Stop Dating The Church

sdtcblogI recently read a book by Joshua Harris entitled, “Stop Dating the Church: Fall In Love With The Family Of God.”  In this book Harris affirmed that there are many people who “date” the church, but who are unwilling to fall in love with and be committed to the church. And you know, I think he’s right. How many people do you know who are “believers” but they’re not “belongers.” They believe in Jesus, but don’t want to be tied down. They “date” the church, but want to remain independent and free of commitment and responsibility.

Friends, instead of seeing the church for all its flaws and foibles, why not see it as the wisdom of God (Ephesians 3:9-11), and the beautiful bride of Christ (Ephesians 5:25-32). Committing to the church doesn’t tie one down, rather it anchors one through the storms of life. And it’s flaws? It’s flaws provide us with an opportunity to love, serve, practice patience, and grow more like our Savior.

Listen friends, don’t allow yourself to use the excuse that the church is too messed up to commit to it. Jesus is the only one who has the right to disown or give up on the church, but he never has and never will.

Therefore, let me leave you with this challenge. Many people are fond of saying that we need to develop a heart for the poor or a heart for the lost, and these are good desires. But may I challenge you to also develop a heart for the church? Get involved. Get committed. Take on responsibility.  Invest yourself. After all, if Jesus loves the church, shouldn’t we?

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Comments 4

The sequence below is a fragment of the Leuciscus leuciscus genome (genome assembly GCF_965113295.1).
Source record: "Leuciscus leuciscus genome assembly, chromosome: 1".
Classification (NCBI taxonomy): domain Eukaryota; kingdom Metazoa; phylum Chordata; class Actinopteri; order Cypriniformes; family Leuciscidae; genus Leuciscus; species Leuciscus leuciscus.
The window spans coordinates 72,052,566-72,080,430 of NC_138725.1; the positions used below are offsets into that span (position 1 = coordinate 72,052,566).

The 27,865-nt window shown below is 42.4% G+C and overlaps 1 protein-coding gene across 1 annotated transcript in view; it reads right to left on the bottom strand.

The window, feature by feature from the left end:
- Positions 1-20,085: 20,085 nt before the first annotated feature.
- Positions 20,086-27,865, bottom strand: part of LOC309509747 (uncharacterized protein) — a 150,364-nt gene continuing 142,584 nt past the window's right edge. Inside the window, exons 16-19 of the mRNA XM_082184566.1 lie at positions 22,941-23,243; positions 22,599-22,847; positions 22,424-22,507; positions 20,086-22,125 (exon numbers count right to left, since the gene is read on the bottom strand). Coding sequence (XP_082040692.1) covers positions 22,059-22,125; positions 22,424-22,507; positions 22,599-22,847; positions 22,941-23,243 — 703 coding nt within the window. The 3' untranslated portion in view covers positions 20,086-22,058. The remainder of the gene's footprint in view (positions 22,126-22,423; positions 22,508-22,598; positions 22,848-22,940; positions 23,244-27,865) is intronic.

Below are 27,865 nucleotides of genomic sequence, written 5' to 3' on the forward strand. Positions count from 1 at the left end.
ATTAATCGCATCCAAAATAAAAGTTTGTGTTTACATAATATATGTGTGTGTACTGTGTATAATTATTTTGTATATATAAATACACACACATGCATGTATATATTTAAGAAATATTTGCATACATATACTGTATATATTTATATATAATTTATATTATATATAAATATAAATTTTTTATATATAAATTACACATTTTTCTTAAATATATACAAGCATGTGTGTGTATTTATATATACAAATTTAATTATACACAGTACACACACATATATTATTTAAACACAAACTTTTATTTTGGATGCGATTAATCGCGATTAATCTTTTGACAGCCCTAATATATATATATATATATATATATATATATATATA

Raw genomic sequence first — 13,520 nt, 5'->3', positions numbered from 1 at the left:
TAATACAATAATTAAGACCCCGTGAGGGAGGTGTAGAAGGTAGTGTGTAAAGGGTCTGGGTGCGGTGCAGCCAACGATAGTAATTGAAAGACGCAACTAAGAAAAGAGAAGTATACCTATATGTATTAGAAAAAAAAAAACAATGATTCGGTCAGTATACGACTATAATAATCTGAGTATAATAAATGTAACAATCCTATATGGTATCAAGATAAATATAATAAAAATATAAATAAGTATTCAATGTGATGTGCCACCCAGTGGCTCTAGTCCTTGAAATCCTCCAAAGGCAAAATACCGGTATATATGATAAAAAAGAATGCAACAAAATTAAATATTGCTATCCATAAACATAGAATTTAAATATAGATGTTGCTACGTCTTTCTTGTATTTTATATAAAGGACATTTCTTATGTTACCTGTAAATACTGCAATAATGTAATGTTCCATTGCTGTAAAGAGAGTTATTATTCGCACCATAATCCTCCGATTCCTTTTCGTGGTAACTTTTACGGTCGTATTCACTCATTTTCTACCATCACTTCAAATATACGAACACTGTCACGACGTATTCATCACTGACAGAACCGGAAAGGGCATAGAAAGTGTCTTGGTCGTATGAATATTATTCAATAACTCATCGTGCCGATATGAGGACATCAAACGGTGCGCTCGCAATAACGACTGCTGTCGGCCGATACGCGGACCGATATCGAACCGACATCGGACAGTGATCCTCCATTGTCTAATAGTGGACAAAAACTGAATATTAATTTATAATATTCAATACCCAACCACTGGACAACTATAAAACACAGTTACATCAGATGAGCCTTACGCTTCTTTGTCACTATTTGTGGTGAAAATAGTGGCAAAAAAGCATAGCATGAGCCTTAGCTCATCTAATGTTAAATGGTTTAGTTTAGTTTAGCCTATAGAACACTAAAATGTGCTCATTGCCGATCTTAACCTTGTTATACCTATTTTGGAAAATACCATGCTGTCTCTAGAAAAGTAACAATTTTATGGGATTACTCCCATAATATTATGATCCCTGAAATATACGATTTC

• where can I get a copy of that book?!

  • Hello Josh,
    You can get it at Amazon, Barnes & Noble, or any Christian Bookstore. It’s a small book, an easy read, but has some really good points.

  • I like the analogy of dating vs. marriage to describe church commitment.

    But to press it a bit further, the book seems to be about exhorting daters to become committed spouses. The catch is the many of us in church leadership find ourselves in the position of the altar-hungry girlfriend wondering why the boy who is dating us doesn’t propose. Worse, we think the problem is with us, and we find ourselves changing or corrupting or polluting ourselves in the name of preserving the relationship.

    In physical relationships, the solution is often a break-up. The couple goes their separate ways and (often) both are happier.

    But is that really a viable option in churches — especially small, family/clan-dominated ones? If so, is there a way to do so without destroying the very institution to which we are so committed?

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